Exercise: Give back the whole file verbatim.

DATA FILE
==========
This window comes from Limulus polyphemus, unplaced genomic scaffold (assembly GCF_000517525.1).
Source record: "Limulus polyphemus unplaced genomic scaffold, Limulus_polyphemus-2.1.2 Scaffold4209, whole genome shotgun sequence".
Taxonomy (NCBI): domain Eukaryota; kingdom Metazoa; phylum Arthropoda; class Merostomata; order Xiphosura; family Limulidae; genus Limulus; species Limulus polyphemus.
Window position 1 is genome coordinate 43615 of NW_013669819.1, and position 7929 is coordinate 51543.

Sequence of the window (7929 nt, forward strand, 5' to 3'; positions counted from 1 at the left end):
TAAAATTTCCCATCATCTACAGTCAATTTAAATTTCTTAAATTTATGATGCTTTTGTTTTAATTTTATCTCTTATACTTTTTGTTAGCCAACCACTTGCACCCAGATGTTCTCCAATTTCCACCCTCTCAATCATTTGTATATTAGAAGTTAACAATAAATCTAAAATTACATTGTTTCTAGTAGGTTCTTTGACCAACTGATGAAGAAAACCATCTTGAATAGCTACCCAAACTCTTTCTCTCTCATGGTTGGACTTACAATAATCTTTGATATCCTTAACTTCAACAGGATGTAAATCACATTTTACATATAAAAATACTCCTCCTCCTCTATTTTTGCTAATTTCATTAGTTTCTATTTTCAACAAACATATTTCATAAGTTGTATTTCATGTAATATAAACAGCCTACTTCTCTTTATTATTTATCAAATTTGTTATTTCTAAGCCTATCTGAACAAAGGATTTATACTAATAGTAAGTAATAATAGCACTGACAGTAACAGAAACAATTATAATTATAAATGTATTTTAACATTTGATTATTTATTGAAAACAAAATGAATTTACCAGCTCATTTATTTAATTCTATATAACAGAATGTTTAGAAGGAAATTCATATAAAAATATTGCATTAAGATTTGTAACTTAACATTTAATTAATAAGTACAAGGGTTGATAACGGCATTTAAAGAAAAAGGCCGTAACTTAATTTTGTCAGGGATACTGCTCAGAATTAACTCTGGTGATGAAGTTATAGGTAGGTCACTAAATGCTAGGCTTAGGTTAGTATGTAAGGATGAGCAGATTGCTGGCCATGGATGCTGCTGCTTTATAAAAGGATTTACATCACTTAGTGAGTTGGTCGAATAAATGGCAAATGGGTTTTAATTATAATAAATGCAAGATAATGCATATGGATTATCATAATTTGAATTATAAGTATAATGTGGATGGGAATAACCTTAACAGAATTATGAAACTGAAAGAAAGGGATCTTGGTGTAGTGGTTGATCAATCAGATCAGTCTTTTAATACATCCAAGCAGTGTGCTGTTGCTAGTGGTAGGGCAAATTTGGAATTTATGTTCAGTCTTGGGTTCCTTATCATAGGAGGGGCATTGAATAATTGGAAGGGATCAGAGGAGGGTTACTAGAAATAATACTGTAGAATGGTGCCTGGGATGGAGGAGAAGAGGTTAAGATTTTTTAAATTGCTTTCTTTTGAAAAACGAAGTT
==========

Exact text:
This window comes from Limulus polyphemus, unplaced genomic scaffold (assembly GCF_000517525.1).
Source record: "Limulus polyphemus unplaced genomic scaffold, Limulus_polyphemus-2.1.2 Scaffold4209, whole genome shotgun sequence".
Taxonomy (NCBI): domain Eukaryota; kingdom Metazoa; phylum Arthropoda; class Merostomata; order Xiphosura; family Limulidae; genus Limulus; species Limulus polyphemus.
Window position 1 is genome coordinate 43615 of NW_013669819.1, and position 7929 is coordinate 51543.

Sequence of the window (7929 nt, forward strand, 5' to 3'; positions counted from 1 at the left end):
TAAAATTTCCCATCATCTACAGTCAATTTAAATTTCTTAAATTTATGATGCTTTTGTTTTAATTTTATCTCTTATACTTTTTGTTAGCCAACCACTTGCACCCAGATGTTCTCCAATTTCCACCCTCTCAATCATTTGTATATTAGAAGTTAACAATAAATCTAAAATTACATTGTTTCTAGTAGGTTCTTTGACCAACTGATGAAGAAAACCATCTTGAATAGCTACCCAAACTCTTTCTCTCTCATGGTTGGACTTACAATAATCTTTGATATCCTTAACTTCAACAGGATGTAAATCACATTTTACATATAAAAATACTCCTCCTCCTCTATTTTTGCTAATTTCATTAGTTTCTATTTTCAACAAACATATTTCATAAGTTGTATTTCATGTAATATAAACAGCCTACTTCTCTTTATTATTTATCAAATTTGTTATTTCTAAGCCTATCTGAACAAAGGATTTATACTAATAGTAAGTAATAATAGCACTGACAGTAACAGAAACAATTATAATTATAAATGTATTTTAACATTTGATTATTTATTGAAAACAAAATGAATTTACCAGCTCATTTATTTAATTCTATATAACAGAATGTTTAGAAGGAAATTCATATAAAAATATTGCATTAAGATTTGTAACTTAACATTTAATTAATAAGTACAAGGGTTGATAACGGCATTTAAAGAAAAAGGCCGTAACTTAATTTTGTCAGGGATACTGCTCAGAATTAACTCTGGTGATGAAGTTATAGGTAGGTCACTAAATGCTAGGCTTAGGTTAGTATGTAAGGATGAGCAGATTGCTGGCCATGGATGCTGCTGCTTTATAAAAGGATTTACATCACTTAGTGAGTTGGTCGAATAAATGGCAAATGGGTTTTAATTATAATAAATGCAAGATAATGCATATGGATTATCATAATTTGAATTATAAGTATAATGTGGATGGGAATAACCTTAACAGAATTATGAAACTGAAAGAAAGGGATCTTGGTGTAGTGGTTGATCAATCAGATCAGTCTTTTAATACATCCAAGCAGTGTGCTGTTGCTAGTGGTAGGGCAAATTTGGAATTTATGTTCAGTCTTGGGTTCCTTATCATAGGAGGGGCATTGAATAATTGGAAGGGATCAGAGGAGGGTTACTAGAAATAATACTGTAGAATGGTGCCTGGGATGGAGGAGAAGAGGTTAAGATTTTTTAAATTGCTTTCTTTTGAAAAACGAAGTT